But in this moment of profound anxiety and loss, I know I need to find things to be grateful for and things to look forward to. So I thought I’d share with you a few cool things that I’m part of, since I can’t go to events and shout about them.

First, on March 16, an anthology launched that I’m very excited about. It’s called The Swamp Killers, and it is a novel-in-stories by a great group of crime fiction writers and edited by Sarah M. Chen and E.A. Aymar. I’ve got the first story in the novel, called “Birthday,” about a depressed hit man who has to attend a child’s birthday party at, basically, a Chuck E Cheese kind of place.

Contributors include: E.A. Aymar, Sarah M. Chen, Hilary Davidson, Alex Dolan, Rebecca Drake, Gwen Florio, Elizabeth Heiter, J.J. Hensley, Susi Holliday, Shannon Kirk, Tara Laskowski, Jenny Milchman, Alan Orloff, Tom Sweterlitsch, Art Taylor, and Wendy Tyson.

You can find more out about the book and order yourself a copy here.

Another anthology I’m a contributor for hit the (virtual, I guess) shelves on April 7. The Beat of Black Wings: Crime Fiction Inspired by the Songs of Joni Mitchell, edited by Josh Pachter, features 26 stories inspired by Joni Mitchell songs. My husband Art Taylor and I wrote a story together for this book, based on Joni’s song “Both Sides Now.” The story we wrote is a series of letters back and forth by a husband and wife while he’s in prison. We included secret codes in the story, so we make you do a little work while you read.

If you purchase a copy of the book, one-thirds of the author royalties will be donated to the Brain Aneurysm Foundation in Joni Mitchell’s name, so snatch it up now!

Speaking of Art and me, we also did a podcast together recently at the popular Dark and Stormy Podcast, where we each talked about our Agatha-nominated works (Art’s up for Best Short Story for “Better Days” and I’m up for Best Debut Novel for One Night Gone.) You can hear us chat about our work right here, and check out the other podcast interviews they’ve done for other Agatha nominees.

I also am excited to have published my first creative nonfiction flash piece over at The Journal of Compressed Creative Arts. It’s called “Stochastic,” and it’s about my mom and grief and the randomness of life. It takes about 45 seconds to read, so I hope you’ll give it a go.

Finally, I want to give a shout-out to my favorite small press publisher, Santa Fe Writers Project. Publisher Andrew Gifford is tireless in shouting about his authors and getting their works out to as wide an audience as possible. SFWP has been around for more than 20 years now, and you can find a title in most any genre you love. You can find my two short story collections there, Modern Manners For Your Inner Demons and Bystanders.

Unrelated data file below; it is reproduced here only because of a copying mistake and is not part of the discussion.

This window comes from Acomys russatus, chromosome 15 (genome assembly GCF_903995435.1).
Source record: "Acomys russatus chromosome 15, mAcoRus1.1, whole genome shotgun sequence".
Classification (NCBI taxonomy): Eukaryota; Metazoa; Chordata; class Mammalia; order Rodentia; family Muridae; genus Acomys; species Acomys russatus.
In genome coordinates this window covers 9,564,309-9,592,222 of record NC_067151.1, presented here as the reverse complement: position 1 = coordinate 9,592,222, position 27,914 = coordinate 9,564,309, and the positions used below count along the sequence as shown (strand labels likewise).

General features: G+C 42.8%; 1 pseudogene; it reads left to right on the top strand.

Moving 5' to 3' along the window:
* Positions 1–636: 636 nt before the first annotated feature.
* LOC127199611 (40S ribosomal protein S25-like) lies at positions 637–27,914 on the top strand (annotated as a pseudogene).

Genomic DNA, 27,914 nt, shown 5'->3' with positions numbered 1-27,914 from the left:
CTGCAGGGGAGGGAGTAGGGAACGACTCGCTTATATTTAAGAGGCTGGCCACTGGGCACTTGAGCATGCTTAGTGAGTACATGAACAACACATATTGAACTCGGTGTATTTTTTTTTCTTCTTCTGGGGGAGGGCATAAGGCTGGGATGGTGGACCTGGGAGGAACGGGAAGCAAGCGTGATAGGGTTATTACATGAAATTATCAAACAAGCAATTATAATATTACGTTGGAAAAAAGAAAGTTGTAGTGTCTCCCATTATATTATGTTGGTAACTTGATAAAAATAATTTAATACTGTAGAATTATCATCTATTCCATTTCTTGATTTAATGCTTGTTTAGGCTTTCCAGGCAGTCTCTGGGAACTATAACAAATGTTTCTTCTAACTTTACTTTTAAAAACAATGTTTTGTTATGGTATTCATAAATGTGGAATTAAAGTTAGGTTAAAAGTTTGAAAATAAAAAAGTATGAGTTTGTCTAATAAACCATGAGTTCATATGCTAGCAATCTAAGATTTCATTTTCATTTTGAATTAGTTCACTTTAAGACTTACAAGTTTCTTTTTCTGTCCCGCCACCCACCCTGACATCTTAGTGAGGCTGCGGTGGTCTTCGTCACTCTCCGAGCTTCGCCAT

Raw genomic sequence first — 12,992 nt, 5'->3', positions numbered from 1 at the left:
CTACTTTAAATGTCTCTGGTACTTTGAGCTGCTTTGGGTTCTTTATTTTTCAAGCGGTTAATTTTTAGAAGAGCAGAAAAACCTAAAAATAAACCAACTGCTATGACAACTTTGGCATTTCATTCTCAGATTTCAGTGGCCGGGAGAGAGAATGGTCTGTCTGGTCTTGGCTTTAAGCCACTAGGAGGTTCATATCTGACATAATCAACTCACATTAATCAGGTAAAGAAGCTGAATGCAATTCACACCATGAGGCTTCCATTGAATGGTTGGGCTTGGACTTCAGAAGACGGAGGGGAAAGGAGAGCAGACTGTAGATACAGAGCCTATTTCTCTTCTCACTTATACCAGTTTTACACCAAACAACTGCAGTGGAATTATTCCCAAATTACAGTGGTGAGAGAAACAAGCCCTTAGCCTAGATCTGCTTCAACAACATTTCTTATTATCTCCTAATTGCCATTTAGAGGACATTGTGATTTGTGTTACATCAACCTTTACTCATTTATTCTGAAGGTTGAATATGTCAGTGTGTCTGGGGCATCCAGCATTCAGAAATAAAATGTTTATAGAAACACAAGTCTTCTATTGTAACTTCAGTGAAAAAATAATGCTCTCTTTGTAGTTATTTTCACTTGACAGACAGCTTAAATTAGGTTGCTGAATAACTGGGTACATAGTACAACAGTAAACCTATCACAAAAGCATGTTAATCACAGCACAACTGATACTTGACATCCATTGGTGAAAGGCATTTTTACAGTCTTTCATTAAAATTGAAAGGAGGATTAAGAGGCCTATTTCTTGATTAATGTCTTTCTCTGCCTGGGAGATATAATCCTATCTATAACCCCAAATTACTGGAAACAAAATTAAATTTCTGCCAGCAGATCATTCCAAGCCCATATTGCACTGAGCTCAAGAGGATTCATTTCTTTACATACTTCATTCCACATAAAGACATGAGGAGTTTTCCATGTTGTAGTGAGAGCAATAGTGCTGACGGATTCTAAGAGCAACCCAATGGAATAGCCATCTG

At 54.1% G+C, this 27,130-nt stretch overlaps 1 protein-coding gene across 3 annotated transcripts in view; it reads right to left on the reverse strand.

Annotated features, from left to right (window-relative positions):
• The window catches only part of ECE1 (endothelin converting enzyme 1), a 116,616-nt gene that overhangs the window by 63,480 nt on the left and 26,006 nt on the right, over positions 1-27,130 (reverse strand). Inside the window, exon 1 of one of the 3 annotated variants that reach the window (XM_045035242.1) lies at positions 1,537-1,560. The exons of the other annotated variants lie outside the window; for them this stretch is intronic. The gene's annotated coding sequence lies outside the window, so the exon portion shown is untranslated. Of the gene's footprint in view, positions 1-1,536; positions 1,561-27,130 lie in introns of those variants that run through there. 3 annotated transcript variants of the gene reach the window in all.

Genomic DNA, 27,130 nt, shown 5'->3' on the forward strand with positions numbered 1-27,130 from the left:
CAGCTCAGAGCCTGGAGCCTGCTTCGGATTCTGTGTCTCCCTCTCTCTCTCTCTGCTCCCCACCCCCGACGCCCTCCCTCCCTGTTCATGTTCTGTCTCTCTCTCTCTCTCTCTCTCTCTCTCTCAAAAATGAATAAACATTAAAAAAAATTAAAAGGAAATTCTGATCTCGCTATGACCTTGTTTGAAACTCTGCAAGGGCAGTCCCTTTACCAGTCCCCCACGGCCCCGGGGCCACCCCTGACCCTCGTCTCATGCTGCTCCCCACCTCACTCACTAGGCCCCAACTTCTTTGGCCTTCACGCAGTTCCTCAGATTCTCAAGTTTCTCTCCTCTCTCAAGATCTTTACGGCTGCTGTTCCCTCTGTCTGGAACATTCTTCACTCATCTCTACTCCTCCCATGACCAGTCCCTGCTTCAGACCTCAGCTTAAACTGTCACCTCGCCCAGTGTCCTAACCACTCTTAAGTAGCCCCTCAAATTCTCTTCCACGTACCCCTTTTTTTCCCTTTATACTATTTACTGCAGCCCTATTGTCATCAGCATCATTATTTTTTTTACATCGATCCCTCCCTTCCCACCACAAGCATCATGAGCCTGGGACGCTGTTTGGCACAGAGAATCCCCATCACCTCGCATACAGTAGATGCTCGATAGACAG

Browse the shelves at SFWP! And for a limited time, you can buy “The Devil Made Me Do It” bundle, which includes both of my story collections and A.A. Balaskovits’ Magic for Unlucky Girls.

What Scares You, Adam Meyer?

Whenever I hear Adam Meyer talk about his stories, I am immediately interested. Maybe it’s the screenwriter in him, but he’s got a great talent for reducing down a plot line into a great pitch that hooks you in. I’ve bought several anthologies just because I heard what Adam’s story was about and wanted to read it.

Therefore, of course, I wanted to find out what creeps him out, since he does a pretty great job of creeping his readers out. Read on to find out…

Is there any fear you’ve overcome in your life? How has that changed you?

For a long time, one of my greatest fears was public speaking. I can still remember standing up for the 4th grade spelling bee and being barely able to speak, let alone spell! This fear stayed with me into adulthood, and in my early thirties I decided to conquer it by trying the scariest thing I could think of: standup comedy.

I took a class with a professional standup, and we worked on our routines over several weeks. At the end we were supposed to do ten minutes in front of an audience, and I almost bailed. But my classmates and teacher were so supportive, and I practiced like crazy, and when the time came, I did my ten minutes and had a blast.

I’ve done standup a few times since, and it’s always terrifying and usually great fun. But when I get up in front of a group of people to talk about writing? It doesn’t really scare me, not anymore.

What are your phobias?

Claustrophobia is my big one! It doesn’t often come up, but sometimes I’ll be in the backseat of a car or on a long bus ride and before I know it, whoa! I feel like the walls are closing in, and my heart races, and I’m white-knuckling it the whole way.

My other phobia is dogs. The neighborhood where I grew up in New York City sat against this huge stretch of wild marsh. My parents had forbid us from going in there, so naturally my little brother and I went in there all the time! These wild dogs would roam around, and I can remember one barking fiercely and chasing after us. In retrospect, this scraggly mutt was probably more scared of us than we were of him, but the fear I felt that day has stayed with me.

These wild dogs would roam around, and I can remember one barking fiercely and chasing after us.

What is your greatest fear as a writer?

Like almost every writer I know, I fear the blank page. Starting a project always scares me, even if I have a good sense of where it’s going. What if it’s no good? What if I run out of ideas midway? What if people read it and think it sucks?